If so you could save yourself a third off your hot water costs. Your hot water costs are itemised on your electricity bill, as a 'controlled load'.
Homes we find on off-peak tariff 1, do not report running out of hot water. Whether off-peak tariff 1 is suited to your home, depends on the amount of hot water used and at what time of the day.
Ask yourself when you use hot water. Is it in the morning, afternoon or evening?
Off-peak tariff 1 is active at night time for approx 6 hours. Tariff 2 has the same active period with an additional 3 hours in the day, usually in the afternoon to boost the water temperature, before people start arriving home. So if this sounds like your home, then tariff 1 may not be suited. The time off-peak electricity is active, may change with electricity providers.
You will also need to understand your hot water usage. Think of usage areas such as,
- Kitchen sink.
- Washing machines.
- Laundry tub.
- Baths & showers.
To work out how much hot water you may use in the shower, set the shower to your normal temperature. Turn off the cold and collect the hot water in a bucket for thirty seconds. Now using a little simple maths, if you have a five minute shower, multiply the litres in the bucket, by ten. Some variable shower heads have settings written on the side, as to the amount of water being used per minute. A common shower head is nine litres per minute.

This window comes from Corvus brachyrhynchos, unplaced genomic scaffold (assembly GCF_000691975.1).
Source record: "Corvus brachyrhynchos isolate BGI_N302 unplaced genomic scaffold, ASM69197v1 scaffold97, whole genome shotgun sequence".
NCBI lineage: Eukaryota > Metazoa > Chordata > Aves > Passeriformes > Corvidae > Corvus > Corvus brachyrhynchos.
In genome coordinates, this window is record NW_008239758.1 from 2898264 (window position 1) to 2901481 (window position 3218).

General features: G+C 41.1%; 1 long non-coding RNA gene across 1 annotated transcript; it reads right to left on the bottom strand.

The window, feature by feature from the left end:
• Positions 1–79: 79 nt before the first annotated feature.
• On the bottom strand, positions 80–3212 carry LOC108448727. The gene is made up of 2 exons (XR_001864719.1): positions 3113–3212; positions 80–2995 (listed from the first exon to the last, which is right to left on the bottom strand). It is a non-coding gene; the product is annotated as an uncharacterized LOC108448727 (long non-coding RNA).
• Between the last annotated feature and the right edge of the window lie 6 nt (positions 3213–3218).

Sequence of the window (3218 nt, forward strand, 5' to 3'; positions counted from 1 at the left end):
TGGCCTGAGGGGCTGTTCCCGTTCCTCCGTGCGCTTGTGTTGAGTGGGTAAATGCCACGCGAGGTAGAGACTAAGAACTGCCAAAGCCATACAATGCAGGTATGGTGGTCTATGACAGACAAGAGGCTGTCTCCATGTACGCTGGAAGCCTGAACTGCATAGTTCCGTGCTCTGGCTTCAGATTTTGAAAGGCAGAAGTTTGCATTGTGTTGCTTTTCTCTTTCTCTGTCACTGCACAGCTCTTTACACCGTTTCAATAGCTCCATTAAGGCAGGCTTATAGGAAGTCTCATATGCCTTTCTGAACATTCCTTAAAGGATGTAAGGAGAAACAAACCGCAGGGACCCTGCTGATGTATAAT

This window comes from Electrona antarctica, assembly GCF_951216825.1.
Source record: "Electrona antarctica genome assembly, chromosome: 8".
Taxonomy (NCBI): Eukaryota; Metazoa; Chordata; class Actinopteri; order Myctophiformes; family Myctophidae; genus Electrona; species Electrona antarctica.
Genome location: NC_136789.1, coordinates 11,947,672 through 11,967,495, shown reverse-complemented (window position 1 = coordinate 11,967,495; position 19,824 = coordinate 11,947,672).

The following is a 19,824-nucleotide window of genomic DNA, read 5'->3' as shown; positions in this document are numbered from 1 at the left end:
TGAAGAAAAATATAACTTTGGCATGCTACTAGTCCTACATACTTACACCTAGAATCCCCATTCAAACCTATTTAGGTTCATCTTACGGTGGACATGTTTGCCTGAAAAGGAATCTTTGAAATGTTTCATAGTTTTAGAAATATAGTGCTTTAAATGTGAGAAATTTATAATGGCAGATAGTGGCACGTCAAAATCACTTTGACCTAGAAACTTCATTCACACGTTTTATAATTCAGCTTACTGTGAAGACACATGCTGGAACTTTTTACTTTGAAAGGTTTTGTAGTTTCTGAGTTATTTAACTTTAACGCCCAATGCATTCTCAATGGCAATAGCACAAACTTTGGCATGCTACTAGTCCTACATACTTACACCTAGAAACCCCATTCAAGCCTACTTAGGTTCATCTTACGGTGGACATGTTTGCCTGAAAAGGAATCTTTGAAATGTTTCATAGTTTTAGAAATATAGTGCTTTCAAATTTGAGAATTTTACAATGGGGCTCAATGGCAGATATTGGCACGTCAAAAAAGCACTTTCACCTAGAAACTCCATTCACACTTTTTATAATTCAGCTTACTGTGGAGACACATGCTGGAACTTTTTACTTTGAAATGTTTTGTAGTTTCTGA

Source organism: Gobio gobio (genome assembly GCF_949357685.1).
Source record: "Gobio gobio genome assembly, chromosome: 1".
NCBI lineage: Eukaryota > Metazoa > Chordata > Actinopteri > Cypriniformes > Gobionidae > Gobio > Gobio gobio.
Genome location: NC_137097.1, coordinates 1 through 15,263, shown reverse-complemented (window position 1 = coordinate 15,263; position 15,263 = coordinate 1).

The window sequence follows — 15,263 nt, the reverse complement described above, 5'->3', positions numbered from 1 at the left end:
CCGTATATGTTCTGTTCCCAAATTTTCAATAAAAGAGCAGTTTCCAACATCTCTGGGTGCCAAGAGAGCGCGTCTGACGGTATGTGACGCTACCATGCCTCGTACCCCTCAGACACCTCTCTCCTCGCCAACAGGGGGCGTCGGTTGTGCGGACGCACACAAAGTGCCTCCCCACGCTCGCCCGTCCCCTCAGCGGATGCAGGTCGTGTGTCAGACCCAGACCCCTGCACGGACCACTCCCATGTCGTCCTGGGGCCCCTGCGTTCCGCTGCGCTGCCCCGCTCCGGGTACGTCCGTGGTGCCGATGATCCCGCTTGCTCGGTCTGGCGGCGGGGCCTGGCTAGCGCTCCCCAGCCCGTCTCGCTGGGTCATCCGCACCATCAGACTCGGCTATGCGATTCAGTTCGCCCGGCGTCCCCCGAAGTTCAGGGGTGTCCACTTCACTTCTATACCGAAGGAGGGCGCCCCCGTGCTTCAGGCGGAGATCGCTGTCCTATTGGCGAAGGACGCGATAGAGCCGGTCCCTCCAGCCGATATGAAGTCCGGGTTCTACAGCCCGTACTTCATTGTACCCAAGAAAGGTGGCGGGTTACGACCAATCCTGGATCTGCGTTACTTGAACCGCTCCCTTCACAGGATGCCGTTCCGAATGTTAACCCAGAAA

For other appliances, the amount of water used can be found in appliance manuals, or by calling the distributor of the appliance.
Let us say you use 30 litres of hot water in the morning and you have a 315 litre hot water tank. This is not a lot of water out of the tank, only around 11% and should not create to much of a temperature drop.
Having a hot water tank inside the home, will mean less electricity is used, as during the winter, the outside hot water tank can get very cold during the night and use considerable more electricity than one sited in the home.
Other important factors on the cost of your hot water are the thermostat setting. A normal setting for the average home is 60 degrees centigrade. In some cases this can be even less. Anything over this temperature will be costing you in electricity costs. Unless you have a specific reason for your water being higher, we would suggest you have it set to 60 degrees centigrade.
When setting the water to less than 60 degrees centigrade, make sure that the water is still warm enough to reach the furthest distance, from the hot water tank. A long run in the home, may be a reason for the water being higher, than 60 degrees centigrade. We would say if this is the case, make sure the pipes are insulated first. As this will be the cheaper option over time.
A common finding is for homes to be on off-peak hot water tariff 2 when there are children at home. Once gone, the tariff can switched back to 1. This is often forgotten!
Making sure you are on the best hot water tariff, with the correct temperature setting, so you can save on your hot water costs.
This blog post and podcast brought to you by Aussie Home Energy, a major player in the HOME ELECTRICITY REDUCTION SERVICE industry in Australia.